What this shows is that if dualism is true, minds cannot cause bodies to move even in principle because, being immaterial, they lack the right kinds of properties.

second problem elizabeth s puzzle4
Second Problem: Elizabeth’s Puzzle

“I confess that it would be easier for me to concede matter and extension to the soul, than the capacity to move a body and to be moved, to an immaterial being.” (179)

second problem elizabeth s puzzle5
Second Problem: Elizabeth’s Puzzle

Elizabeth argues in terms of the physics of her day.

Today physicists recognize lots of other physical properties that can be causally relevant (charge, spin, field-strength, etc.)

second problem elizabeth s puzzle6
Second Problem: Elizabeth’s Puzzle

But this doesn’t solve the problem for the dualist.

If something is immaterial it lacks physical properties. Whatever properties physicists uncover, the dualist is committed to saying that minds lack any of them.

descartes response
Descartes’ Response

Descartes’ most infamous response located the soul’s causal powers on the body in the pineal gland.

descartes response1
Descartes’ Response

“The part of the body in which the soul directly exercises its functions is not the heart at all, or the whole of the brain. It is rather the innermost part of the brain, which is a certain very small gland situated in the middle of the brain's substance and suspended above the passage through which the spirits in the brain's anterior cavities communicate with those in its posterior cavities. The slightest movements on the part of this gland may alter very greatly the course of these spirits, and conversely any change, however slight, taking place in the course of the spirits may do much to change the movements of the gland.” (The Passions of the Soul)

descartes response3
Descartes’ Response

The idea seems to be that since the gland is so small and so central in the brain, that any little movement could have big results.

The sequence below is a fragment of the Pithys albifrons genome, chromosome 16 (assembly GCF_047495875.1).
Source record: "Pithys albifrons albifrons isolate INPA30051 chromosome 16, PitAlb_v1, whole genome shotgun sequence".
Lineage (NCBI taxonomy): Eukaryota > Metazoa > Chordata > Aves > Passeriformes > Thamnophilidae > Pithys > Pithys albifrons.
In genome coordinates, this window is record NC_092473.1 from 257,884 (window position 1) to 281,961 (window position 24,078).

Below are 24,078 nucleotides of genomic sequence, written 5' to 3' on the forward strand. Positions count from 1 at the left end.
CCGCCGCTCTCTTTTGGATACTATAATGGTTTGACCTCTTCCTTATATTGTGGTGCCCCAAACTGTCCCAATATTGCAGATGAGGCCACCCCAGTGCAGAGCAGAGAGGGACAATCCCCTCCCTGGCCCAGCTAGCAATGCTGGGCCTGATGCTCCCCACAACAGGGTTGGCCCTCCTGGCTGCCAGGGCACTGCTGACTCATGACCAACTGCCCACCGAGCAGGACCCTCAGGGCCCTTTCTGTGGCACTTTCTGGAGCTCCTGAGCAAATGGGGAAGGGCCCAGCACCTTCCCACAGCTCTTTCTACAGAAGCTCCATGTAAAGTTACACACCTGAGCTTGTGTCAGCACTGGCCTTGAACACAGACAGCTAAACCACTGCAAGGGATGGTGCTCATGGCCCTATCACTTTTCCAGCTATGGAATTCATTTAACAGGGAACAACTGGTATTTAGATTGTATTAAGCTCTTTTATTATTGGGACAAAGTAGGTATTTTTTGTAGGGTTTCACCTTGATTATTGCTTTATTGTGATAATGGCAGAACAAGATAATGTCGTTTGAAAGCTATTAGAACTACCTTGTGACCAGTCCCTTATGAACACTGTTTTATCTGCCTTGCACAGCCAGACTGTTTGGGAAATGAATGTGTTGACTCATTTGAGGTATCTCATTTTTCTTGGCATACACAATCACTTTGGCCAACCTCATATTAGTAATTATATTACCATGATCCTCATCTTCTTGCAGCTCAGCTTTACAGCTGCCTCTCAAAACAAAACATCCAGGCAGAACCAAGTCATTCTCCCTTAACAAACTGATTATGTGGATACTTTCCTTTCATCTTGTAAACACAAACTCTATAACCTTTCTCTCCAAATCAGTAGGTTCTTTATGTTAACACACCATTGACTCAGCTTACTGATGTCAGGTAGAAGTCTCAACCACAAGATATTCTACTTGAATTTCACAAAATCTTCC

descartes response4
Descartes’ Response

But thinking in this way completely misses the point of Elizabeth’s objection:

  • It isn’t that it would be very hard for an immaterial thing to move a material thing
  • Her point is that it is impossible, even in principle, an immaterial thing to move a physical thing!
denying interactionism
Denying Interactionism

What Elizabeth’s argument shows is that dualism is incompatible with interactionism.

Therefore, why shouldn’t the dualist simply deny that minds and bodies causally interact?

denying interactionism1
Denying Interactionism

The problem for any view like this is to explain observed facts:

  • Every time I decide to raise my arm it goes up.
  • Every time someone punches me I feel pain.
  • Every time I want to move to the other side of the room, my body walks over there.
  • Etc.
denying interactionism2
Denying Interactionism

If my mind does not causally interact with my body, how are we to explain these very common observations?


Malebranche suggested that every time you want to make your body move, God takes it as an occasion to intervene and cause your body to move in the way intended.

This doctrine is called occasionalism.


According to occasionalism the laws of physics are violated every time I “move” my body.

Every time any person move’s their body is literally a miraculous event!

pre established harmony
Pre-Established Harmony

Leibniz suggested that the apparent interaction was due to a pre-established harmony:

  • God set up the universe with two distinct causal orders: the mental and the physical.
  • He set them up in such a way that though they never causally interact, they will always be in sync.
  • So when the mental event of my wanting to raise my arm happens, the pre-established harmony guarantees that my arm will go up.
pre established harmony1
Pre-Established Harmony

Think of two clocks set to the same time. They don’t causally interact, but they can be such that they always agree on the time.

Leibniz’ idea is that the relationship between the mental and physical is a lot like that.

acts of desperation
Acts of Desperation

Both Malebranche’s view and Leibniz’ seem to be theoretic acts of desperation.

acts of desperation1
Acts of Desperation

Since dualism is inconsistent with this kind of interaction, it must be rejected.

Let’s adopt Elizabeth’s suggestion and consider the possibility that the mind is a material thing of some kind.